So, back to the inheritor herself.  Obviously, the pressure was on to match her sister with regard to what this Special Money should be spent on.  I mean, it’s obviously Special Money, right?  How about a big foreign holiday or an ostentatious confirmation for one of the children?  At this point, the voice of reason stepped in and pointed out that he’d just paid 75,000 krone to buy her a new car to drive to her studies in Randers.  Furthermore, that the joint account from which the mortgage and all household expenses were paid was seriously depleted as a result and that still, some 10 years after moving to Denmark, the only person paying any money into that account was himself.  Also, the regular foreign summer camping trip generally cost 50,000 krone and couldn’t it just be allocated to that when the time comes?  Silence, then an argument and just that once, reason won – the money was paid into the joint account.

It should have been the end of the matter, but it was not.

After the split, and an email discussion on finances, it was pointed out to me that the 50,000 krone inheritance was an active mental accounting entry on her side that had not been repaid.  Apparently I also had some responsibility for repaying her student debt.  In that case, all I can say is, you owe me 3,300,000 krone.  You ungrateful, selfish, lazy cow.


10 Things I hate about You

  1. “I’ll only have children with you if you promise they’ll be brought up in Denmark”. *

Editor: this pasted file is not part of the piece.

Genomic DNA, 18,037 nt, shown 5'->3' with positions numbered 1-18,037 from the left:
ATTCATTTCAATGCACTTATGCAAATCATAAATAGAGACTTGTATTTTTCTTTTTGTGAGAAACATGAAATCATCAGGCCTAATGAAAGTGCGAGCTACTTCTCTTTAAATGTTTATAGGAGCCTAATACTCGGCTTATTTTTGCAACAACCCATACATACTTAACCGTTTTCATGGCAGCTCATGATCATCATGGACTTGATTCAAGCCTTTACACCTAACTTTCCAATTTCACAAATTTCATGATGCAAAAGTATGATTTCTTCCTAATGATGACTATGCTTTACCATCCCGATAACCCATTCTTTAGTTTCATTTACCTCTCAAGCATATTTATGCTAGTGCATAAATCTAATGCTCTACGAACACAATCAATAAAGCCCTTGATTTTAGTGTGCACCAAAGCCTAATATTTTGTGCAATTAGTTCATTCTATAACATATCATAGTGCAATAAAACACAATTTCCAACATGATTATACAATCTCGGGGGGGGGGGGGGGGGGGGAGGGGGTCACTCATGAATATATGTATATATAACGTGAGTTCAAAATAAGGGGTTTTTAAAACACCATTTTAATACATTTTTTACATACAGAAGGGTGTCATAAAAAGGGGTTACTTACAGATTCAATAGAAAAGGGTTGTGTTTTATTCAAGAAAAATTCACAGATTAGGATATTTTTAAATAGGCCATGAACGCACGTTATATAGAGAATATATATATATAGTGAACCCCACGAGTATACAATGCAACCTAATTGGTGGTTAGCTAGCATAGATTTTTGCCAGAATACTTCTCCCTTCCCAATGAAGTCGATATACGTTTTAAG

2. “I can’t get a job because I don’t have qualifications”.  Stock reply whenever I pointed out we were hemorrhaging money every month when we first moved to Denmark.
  3. “I can’t claim benefits because I own a house / have savings”.  Stock reply, for the same reason.
  4. That the same institutions we agreed were bad for our children were suddenly wonderful places to send them to once we’d moved to Denmark.  They’re not.
  5. How you isolated me from my own family.
  6. The little respect you have for things that cost a lot of time and money to earn.  Must be the welfare state mindset.
  7. Getting me onto anti-depressants.   I was told repeatedly that it’s a chemical imbalance in the brain.  That medical “fact” you were taught is now dismissed officially as utter rubbish.  It was always due to the toxic environment and people I was exposed to.
  8. That my English tea set, Chesterfield leather armchair and foot stool, White bookcase, super-king size bed and bedside cabinets all now reside at your parents house after being “donated” by you.  There are probably others.  To say nothing of all the things you chucked away over the years.
  9. Manipulating me into unpleasant life changes, like buying things I never needed, chucking out things of value that I can never get back or getting a tumble dryer.
  10. That once we did split, #ÅretsMor that you are, you decided the children would be better off without a Dad.  I can only assume all those tears and sob stories I had to put up with over the years about yours being absent were fake.

There, it’s written down.  Maybe there are others, but these ones stick in mind.  The funny thing is, the person I hate most is me.  For tolerating all this for almost 20 years, when I should’ve walked away at *1 and saved myself many years of disappointment.